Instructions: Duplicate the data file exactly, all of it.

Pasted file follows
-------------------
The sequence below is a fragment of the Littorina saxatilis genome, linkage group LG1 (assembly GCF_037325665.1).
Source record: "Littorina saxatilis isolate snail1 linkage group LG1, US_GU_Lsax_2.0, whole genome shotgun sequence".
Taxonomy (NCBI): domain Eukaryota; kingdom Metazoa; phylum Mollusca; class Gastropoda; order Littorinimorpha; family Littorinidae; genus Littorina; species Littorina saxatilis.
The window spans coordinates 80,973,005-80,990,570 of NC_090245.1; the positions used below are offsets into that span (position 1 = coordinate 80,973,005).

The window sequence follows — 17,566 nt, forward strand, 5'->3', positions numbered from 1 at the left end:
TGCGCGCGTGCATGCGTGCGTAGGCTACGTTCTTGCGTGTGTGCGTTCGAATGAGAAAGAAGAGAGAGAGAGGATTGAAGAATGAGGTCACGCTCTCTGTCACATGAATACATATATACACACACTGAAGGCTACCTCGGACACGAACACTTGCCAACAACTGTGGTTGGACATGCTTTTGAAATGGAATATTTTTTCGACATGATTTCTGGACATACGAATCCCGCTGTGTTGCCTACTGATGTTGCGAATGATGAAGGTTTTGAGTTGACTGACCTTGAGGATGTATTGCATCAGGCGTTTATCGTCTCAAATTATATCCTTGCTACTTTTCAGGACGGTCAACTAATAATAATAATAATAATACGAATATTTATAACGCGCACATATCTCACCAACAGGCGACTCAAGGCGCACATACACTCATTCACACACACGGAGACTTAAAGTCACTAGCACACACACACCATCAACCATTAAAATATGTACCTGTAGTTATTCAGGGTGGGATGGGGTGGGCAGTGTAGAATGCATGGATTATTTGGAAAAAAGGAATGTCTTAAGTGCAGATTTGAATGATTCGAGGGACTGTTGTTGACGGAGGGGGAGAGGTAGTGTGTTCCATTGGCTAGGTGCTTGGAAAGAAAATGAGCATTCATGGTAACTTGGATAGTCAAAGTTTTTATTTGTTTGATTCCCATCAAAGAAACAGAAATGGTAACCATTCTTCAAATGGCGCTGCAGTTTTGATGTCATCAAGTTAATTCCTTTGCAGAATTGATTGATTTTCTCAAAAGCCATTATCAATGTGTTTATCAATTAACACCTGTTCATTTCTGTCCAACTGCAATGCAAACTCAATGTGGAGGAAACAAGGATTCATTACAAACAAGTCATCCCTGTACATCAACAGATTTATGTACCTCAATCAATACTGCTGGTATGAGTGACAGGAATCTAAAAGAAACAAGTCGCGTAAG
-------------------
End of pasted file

The sequence below is a fragment of the Littorina saxatilis genome, linkage group LG1 (assembly GCF_037325665.1).
Source record: "Littorina saxatilis isolate snail1 linkage group LG1, US_GU_Lsax_2.0, whole genome shotgun sequence".
Taxonomy (NCBI): domain Eukaryota; kingdom Metazoa; phylum Mollusca; class Gastropoda; order Littorinimorpha; family Littorinidae; genus Littorina; species Littorina saxatilis.
The window spans coordinates 80,973,005-80,990,570 of NC_090245.1; the positions used below are offsets into that span (position 1 = coordinate 80,973,005).

The window sequence follows — 17,566 nt, forward strand, 5'->3', positions numbered from 1 at the left end:
TGCGCGCGTGCATGCGTGCGTAGGCTACGTTCTTGCGTGTGTGCGTTCGAATGAGAAAGAAGAGAGAGAGAGGATTGAAGAATGAGGTCACGCTCTCTGTCACATGAATACATATATACACACACTGAAGGCTACCTCGGACACGAACACTTGCCAACAACTGTGGTTGGACATGCTTTTGAAATGGAATATTTTTTCGACATGATTTCTGGACATACGAATCCCGCTGTGTTGCCTACTGATGTTGCGAATGATGAAGGTTTTGAGTTGACTGACCTTGAGGATGTATTGCATCAGGCGTTTATCGTCTCAAATTATATCCTTGCTACTTTTCAGGACGGTCAACTAATAATAATAATAATAATACGAATATTTATAACGCGCACATATCTCACCAACAGGCGACTCAAGGCGCACATACACTCATTCACACACACGGAGACTTAAAGTCACTAGCACACACACACCATCAACCATTAAAATATGTACCTGTAGTTATTCAGGGTGGGATGGGGTGGGCAGTGTAGAATGCATGGATTATTTGGAAAAAAGGAATGTCTTAAGTGCAGATTTGAATGATTCGAGGGACTGTTGTTGACGGAGGGGGAGAGGTAGTGTGTTCCATTGGCTAGGTGCTTGGAAAGAAAATGAGCATTCATGGTAACTTGGATAGTCAAAGTTTTTATTTGTTTGATTCCCATCAAAGAAACAGAAATGGTAACCATTCTTCAAATGGCGCTGCAGTTTTGATGTCATCAAGTTAATTCCTTTGCAGAATTGATTGATTTTCTCAAAAGCCATTATCAATGTGTTTATCAATTAACACCTGTTCATTTCTGTCCAACTGCAATGCAAACTCAATGTGGAGGAAACAAGGATTCATTACAAACAAGTCATCCCTGTACATCAACAGATTTATGTACCTCAATCAATACTGCTGGTATGAGTGACAGGAATCTAAAAGAAACAAGTCGCGTAAG